In July 2014, the government of Puerto Rico enlisted the help of U.S. bankruptcy experts in an effort to resolve its staggering $72 billion in debt following a significant decline in the island’s economic activity and employment over the past decade. Governor Alejandro García Padilla has attempted to assuage his commonwealth’s financial crisis since entering office in January 2013, implementing tax increases, spending cuts, and pension reform.
During the first half of 2014, he bolstered his efforts by implementing the Public Corporations Debt Enforcement and Recovery Act, which sought to restructure a number of Puerto Rico’s utility agencies in order to facilitate the repayment of approximately $52 billion in municipal bonds. The legislation threatened losses for bondholders who had invested over $20 million in Puerto Rico’s infrastructural agencies, including PREPA, the island’s electric utility. However, it protected the distressed debt investments of bondholders possessing more than $3 billion in general obligation and governmental development bank bonds.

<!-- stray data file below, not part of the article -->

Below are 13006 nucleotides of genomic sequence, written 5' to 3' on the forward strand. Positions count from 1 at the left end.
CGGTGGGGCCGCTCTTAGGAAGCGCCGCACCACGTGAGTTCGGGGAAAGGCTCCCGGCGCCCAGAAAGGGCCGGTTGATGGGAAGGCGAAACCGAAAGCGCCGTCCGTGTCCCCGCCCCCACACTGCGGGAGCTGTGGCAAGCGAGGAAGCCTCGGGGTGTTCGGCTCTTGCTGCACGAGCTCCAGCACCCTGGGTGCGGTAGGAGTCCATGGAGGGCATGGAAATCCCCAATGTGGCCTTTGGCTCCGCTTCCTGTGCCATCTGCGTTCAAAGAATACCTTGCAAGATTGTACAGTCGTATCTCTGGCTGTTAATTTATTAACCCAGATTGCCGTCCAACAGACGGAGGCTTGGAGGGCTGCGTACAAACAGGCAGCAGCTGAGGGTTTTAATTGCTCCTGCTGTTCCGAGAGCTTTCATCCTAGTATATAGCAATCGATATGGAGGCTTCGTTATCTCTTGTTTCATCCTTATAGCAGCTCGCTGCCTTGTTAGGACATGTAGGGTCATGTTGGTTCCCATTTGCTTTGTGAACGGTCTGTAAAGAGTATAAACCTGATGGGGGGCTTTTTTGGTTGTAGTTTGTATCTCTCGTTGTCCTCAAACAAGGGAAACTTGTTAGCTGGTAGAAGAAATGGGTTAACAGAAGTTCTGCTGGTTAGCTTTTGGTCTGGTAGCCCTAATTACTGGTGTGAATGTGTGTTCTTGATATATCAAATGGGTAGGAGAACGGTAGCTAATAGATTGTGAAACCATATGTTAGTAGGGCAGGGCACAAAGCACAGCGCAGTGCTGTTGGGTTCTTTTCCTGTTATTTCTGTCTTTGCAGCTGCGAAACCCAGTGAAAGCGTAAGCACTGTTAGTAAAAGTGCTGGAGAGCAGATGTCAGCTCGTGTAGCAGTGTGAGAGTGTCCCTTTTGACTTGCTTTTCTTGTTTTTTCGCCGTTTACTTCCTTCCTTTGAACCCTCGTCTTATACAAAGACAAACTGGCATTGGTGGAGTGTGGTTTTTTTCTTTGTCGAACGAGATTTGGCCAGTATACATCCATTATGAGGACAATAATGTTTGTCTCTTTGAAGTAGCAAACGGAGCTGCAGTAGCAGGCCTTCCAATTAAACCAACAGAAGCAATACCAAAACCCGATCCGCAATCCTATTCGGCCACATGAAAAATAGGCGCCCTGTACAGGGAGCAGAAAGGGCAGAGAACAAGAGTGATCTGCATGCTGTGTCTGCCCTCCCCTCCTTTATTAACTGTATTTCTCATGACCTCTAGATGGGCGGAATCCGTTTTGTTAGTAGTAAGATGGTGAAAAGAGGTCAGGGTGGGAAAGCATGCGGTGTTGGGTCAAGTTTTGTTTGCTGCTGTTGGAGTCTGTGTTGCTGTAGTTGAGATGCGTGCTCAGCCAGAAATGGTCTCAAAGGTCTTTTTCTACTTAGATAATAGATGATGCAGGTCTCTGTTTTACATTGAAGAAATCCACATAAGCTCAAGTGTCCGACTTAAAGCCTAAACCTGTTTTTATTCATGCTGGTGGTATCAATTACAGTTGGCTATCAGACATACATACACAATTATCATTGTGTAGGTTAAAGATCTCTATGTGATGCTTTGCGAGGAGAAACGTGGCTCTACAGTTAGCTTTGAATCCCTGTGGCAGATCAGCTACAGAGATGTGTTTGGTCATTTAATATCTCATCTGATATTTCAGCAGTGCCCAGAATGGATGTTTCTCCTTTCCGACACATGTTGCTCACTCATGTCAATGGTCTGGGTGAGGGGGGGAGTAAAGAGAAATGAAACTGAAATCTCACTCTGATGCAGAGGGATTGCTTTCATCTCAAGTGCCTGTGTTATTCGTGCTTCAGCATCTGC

Despite these efforts, Governor Padilla and his senior staff members reported in June 2015 that Puerto Rico’s debts are “not payable” and stated their intention to seek debt payment deferrals and repayment extensions from creditors. Since Puerto Rico is a commonwealth, it lacks the Chapter 9 protection that allow debt restructuring for municipal governments. However, a bill sponsored by the island’s nonvoting congressional representative, Pedro Pierluisi, may offer bankruptcy protections to certain parts of Puerto Rico’s government. Under the proposed bill, Puerto Rico’s large public companies could declare bankruptcy and reduce the island’s debt by as much as $25 billion. The legislation has received broad support from Democrats, while Republicans remain hesitant, noting that the proposed law could retroactively affect investors’ rights.